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In re Miracle M.

Court of Appeals of Tennessee, Jackson

August 30, 2017

IN RE MIRACLE M. ET AL.

          Assigned on Briefs Date: July 3, 2017

         Appeal from the Juvenile Court for Shelby County No. AA6223 Dan H. Michael, Judge

         This is a termination of parental rights case. The trial court terminated Appellant Father's parental rights to two minor children. The trial court found that clear and convincing evidence supported termination based on the statutory grounds of abandonment by willful failure to support, abandonment by willful failure to visit, and persistence of the conditions that led to the children's removal to state custody. The trial court also found, by clear and convincing evidence, that termination of the Father's parental rights was in the children's best interests. Father appeals.[1] As to the ground of persistence of conditions, we conclude that the Department of Children's Services ("DCS") has not met its burden of proof, and therefore we reverse termination of Father's parental rights on this ground. The Court affirms the juvenile court's termination of Father's parental rights on the grounds of abandonment by willful failure to support and abandonment by willful failure to visit.

         Tenn. R. App. P. 3 Appeal as of Right; Judgment of the Juvenile Court Reversed in Part, Affirmed in Part, and Remanded

          James Franklin, Jr., Memphis, Tennessee, for the appellant, Jeremiah M.

          Herbert H. Slatery, III, Attorney General and Reporter; and Jordan K. Crews, Assistant Attorney General, for appellee, Tennessee Department of Children's Services.

          Arnold B. Goldin, J., delivered the opinion of the Court, in which Frank G. Clement, Jr., P.J., M.S., and John W. McClarty, J., joined.

          OPINION

          ARNOLD B. GOLDIN, JUDGE

         I. Factual Background and Procedural History

         Jeremiah M. ("Father") is the legal father of Jerenikkia M. (d.o.b. October 2009) and the putative father of Miracle M. (d.o.b. July 2012) (together with Jerenikkia, "the Children"). [2]

         On August 5, 2014, Tonya M. ("Mother") brought Jerenikkia and Miracle to the hospital for immunizations. Mother reported that Jerenikkia had not been to a doctor since 2010, and Miracle had not been to a doctor since she was born. Medical staff reported that Jerenikkia was severely underweight, severely developmentally delayed, behind in immunizations, and suffering from a reflux issue that had not been addressed. Mother also reported that, since January 2014, she had neglected to give Jerenikkia eye drops prescribed to treat the child's glaucoma. Jerenikkia also required a leg brace due to a deformity in her leg; Mother reported the child had not worn the brace in two years. Miracle was also severely underweight and developmentally delayed. Furthermore, the Children were dirty, smelled of urine, and were covered in insect bites.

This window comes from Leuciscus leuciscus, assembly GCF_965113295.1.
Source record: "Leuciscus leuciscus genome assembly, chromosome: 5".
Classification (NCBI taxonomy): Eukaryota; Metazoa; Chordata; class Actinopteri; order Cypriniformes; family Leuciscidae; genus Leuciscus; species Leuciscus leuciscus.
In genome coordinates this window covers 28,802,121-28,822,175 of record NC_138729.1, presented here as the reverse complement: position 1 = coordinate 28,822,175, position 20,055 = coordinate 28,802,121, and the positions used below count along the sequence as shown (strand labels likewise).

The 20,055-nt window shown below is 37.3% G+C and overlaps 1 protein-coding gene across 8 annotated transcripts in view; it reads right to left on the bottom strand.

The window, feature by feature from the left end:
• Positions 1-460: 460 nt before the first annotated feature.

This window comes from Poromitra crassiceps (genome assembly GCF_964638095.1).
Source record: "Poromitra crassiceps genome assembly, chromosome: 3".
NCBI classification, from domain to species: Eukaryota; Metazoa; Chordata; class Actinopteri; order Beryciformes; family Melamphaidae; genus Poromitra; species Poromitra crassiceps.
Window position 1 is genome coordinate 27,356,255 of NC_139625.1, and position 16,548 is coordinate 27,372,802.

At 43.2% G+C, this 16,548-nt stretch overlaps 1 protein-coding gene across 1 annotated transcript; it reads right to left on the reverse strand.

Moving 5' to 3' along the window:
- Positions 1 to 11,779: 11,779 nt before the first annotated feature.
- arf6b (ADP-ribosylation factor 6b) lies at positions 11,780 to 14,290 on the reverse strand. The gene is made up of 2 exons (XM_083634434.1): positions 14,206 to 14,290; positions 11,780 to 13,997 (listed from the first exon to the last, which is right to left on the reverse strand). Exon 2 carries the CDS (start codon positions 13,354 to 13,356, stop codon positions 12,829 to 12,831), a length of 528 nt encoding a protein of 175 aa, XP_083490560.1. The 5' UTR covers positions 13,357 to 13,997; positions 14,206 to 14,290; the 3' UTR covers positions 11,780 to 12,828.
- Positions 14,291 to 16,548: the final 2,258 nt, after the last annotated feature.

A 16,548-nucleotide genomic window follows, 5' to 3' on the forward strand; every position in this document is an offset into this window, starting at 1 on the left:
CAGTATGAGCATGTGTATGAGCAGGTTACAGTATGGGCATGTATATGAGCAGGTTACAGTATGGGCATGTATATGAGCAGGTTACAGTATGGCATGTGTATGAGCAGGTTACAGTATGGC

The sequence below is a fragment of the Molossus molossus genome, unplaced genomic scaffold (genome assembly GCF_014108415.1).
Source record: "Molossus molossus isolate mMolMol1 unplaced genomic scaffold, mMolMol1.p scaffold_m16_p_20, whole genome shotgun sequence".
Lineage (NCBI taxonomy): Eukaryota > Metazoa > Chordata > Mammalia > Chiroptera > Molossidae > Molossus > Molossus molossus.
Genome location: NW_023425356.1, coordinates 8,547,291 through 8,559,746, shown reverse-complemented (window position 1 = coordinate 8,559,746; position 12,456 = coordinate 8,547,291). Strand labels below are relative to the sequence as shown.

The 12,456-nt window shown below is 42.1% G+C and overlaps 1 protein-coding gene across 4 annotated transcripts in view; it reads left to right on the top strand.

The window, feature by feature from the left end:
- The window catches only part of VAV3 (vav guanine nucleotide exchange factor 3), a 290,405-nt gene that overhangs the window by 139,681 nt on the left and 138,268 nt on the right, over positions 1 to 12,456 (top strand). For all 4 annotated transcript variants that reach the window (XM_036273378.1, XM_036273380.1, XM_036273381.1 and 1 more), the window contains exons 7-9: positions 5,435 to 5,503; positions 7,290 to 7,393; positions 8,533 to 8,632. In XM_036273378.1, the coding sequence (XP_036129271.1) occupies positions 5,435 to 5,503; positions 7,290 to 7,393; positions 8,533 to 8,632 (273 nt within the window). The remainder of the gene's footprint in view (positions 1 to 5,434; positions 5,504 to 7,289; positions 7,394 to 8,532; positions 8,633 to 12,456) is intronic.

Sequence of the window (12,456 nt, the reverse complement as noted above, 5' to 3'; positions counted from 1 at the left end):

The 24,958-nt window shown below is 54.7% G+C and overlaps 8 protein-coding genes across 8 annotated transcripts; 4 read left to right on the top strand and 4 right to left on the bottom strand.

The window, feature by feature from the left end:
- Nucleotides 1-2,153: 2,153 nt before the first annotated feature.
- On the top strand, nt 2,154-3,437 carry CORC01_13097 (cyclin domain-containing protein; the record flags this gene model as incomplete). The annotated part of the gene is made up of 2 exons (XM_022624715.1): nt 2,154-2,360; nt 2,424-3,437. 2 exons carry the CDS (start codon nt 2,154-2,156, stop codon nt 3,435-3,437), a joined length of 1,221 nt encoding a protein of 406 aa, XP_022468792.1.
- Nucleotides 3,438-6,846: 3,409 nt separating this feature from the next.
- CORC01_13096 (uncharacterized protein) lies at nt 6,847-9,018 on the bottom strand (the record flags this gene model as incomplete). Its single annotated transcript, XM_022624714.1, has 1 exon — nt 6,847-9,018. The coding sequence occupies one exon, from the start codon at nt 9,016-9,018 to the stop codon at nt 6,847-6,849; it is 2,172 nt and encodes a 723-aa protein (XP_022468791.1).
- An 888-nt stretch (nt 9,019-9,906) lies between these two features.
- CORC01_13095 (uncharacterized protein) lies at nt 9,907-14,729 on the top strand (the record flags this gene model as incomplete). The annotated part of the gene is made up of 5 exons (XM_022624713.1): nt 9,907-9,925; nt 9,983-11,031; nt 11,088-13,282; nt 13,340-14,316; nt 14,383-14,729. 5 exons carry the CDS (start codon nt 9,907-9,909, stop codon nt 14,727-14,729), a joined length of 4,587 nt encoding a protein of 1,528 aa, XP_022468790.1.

On August 13, 2014, the juvenile court removed the Children from Mother's home due to medical neglect, malnourishment, and suspected child abuse. Father was incarcerated when the girls were initially placed into foster care and has an extensive arrest record dating back to 1984. Among other things, he has been arrested for domestic violence, burglary, malicious mischief, multiple DUIs, aggravated assault and battery, violation of child restraint laws, and felon in possession of a handgun. He currently has an income of $735.00 a month from Social Security disability.

         The Children have remained in DCS custody since August 2014. Although Father was incarcerated when DCS originally took custody of the Children, Family Service Worker Tramaine Lewis contacted Father and sent him a letter informing him that the Children had been taken into protective custody. Ms. Lewis did not receive a response. It was not until February of 2015, at a Child and Family Team Meeting, that Ms. Lewis met Father. Thereafter, Ms. Lewis testified that she attempted to contact Father through his sister, and she wrote him letters in an effort to update him on the case.

         In April 2015, the Children were adjudicated dependent and neglected due to environmental neglect, lack of supervision, nutritional neglect, and medical maltreatment. Father had a conference call with Ms. Lewis on July 9, 2015 to discuss a new permanency plan. Father testified that Ms. Lewis specifically informed him that his parental rights could be terminated if he did not exercise visitation with the Children during the next four months. Despite Ms. Lewis' admonition, Father still did not seek visitation with the Children. In fact, he repeatedly ignored Ms. Lewis' letters. While Father did attend some of Jerenikkia's medical appointments, he did not interact with the Children through therapeutic visitation. Nor did he provide any financial support. Indeed, Father admits that he has never provided financial support for the Children.